Best Ideas to Avoid Sepsis: A Leading Cause of Hospital Deaths
Sepsis is a life-threatening condition caused by an overactive immune response to an infection. When fighting off an infection, the body naturally releases chemicals into the bloodstream. This can cause a person’s blood pressure to drop to dangerous levels, resulting in damage to internal organs.
If sepsis worsens, septic shock can occur – which can lead to death. Those who are most susceptible to sepsis include the elderly, pregnant women, children under 1 year old, people with chronic illnesses, and people with weak or compromised immune systems.
This condition is unfortunately present in many hospitals and nursing homes and is often triggered by pneumonia, and infections to the digestive system, kidney, bladder, and bloodstream.
How prevalent are sepsis-related deaths?
Researchers at Brigham and Women’s Hospital examined 568 patients who passed away or were discharged and not readmitted in one of six hospitals in the US between January 1, 2014 - December 31, 2015. More than half of these patients were men and the average age was 70.5 years old.
Cases of sepsis were measured by using a Sepsis-3 criteria, which calculates body temperature, heart rate, tachypnea, and white blood cell count. Other measurements included:
- Hospice-qualifying criteria during admission
- Factors that led to death
- Poor sepsis care – including errors in issuing antibiotics and poor source control
Sepsis occurred in more than half of patients that were hospitalized and was the leading cause of death in 34.9 of cases – just ahead of heart failure and cancer.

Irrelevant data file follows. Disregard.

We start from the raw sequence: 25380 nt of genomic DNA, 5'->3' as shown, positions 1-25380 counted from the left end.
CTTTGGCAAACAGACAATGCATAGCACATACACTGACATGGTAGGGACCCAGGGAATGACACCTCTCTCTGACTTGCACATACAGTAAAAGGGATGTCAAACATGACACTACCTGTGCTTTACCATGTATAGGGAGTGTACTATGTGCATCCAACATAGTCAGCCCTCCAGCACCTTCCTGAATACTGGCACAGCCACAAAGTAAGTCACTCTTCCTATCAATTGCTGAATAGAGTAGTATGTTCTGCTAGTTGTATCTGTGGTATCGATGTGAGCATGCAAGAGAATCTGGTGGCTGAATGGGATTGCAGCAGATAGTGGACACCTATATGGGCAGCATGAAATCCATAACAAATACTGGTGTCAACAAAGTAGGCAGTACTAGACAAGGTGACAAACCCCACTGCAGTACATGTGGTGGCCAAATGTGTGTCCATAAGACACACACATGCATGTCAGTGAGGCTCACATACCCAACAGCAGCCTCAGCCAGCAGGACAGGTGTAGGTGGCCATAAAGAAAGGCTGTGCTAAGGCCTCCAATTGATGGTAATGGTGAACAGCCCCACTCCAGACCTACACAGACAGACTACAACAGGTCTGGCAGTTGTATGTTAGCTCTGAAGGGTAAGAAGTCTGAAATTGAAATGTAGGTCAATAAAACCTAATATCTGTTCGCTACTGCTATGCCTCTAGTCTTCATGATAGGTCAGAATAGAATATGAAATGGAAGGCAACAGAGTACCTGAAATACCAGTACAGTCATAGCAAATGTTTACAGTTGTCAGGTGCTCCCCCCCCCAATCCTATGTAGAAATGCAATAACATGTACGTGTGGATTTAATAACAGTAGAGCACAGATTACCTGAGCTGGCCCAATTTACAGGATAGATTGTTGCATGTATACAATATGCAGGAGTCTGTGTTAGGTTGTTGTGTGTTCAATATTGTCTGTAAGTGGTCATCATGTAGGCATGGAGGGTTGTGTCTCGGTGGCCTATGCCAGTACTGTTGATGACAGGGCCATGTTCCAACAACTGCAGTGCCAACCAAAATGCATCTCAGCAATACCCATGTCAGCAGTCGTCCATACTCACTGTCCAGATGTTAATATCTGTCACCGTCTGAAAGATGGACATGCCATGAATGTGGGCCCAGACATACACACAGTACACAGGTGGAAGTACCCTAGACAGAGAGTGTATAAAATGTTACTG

Among patients with sepsis, the most common underlying causes of death included:
- Cancer – 21%
- Chronic heart disease – 15.3%
- Hematologic cancer – 10.3%
- Dementia – 9.7%
- Chronic lung disease – 9%
More than 22 percent of sepsis-related deaths were attributed to inadequate care, particularly delays in antibiotics. Only 3.7 percent of sepsis-related deaths were deemed definitely or moderately preventable, while 8.3 were deemed potentially preventable.
“This study does not change this established priority for early identification and management of patients with sepsis,” said a researcher. “The need for improved rapid diagnostics that can be used to trigger time-sensitive interventions that can be applied across different resource settings is urgent to reduce sepsis-associated deaths to their lowest possible levels.”
Pursuing a medical malpractice lawsuit
Sepsis isn't only a problem in hospitals, it's very common in nursing homes. According to a Definitive Healthcare analysis, roughly 25,000 nursing home residents die each year due to sepsis.
If a loved one contracted sepsis while residing in a nursing home, it's crucial that you speak to an experienced nursing home abuse and neglect attorney as soon as possible. Sepsis in a nursing home can manifest three ways:
- Insanitary conditions: The facility conditions, as well as unsanitary equipment, materials, and beds, can result in an infection. Sepsis can also be attributed to bed sores and surgical wounds.
- Delayed treatment: Patients with bacterial infections could contact sepsis if the condition isn’t treated promptly and accurately.
- Misdiagnosis: In many cases, a patient who is diagnosed with the flu has a severe bacterial infection.
An experienced West Virginia attorney will launch a thorough investigation and look for evidence of negligence. Contact Mani Ellis & Layne, PLLC today to learn how we can help you.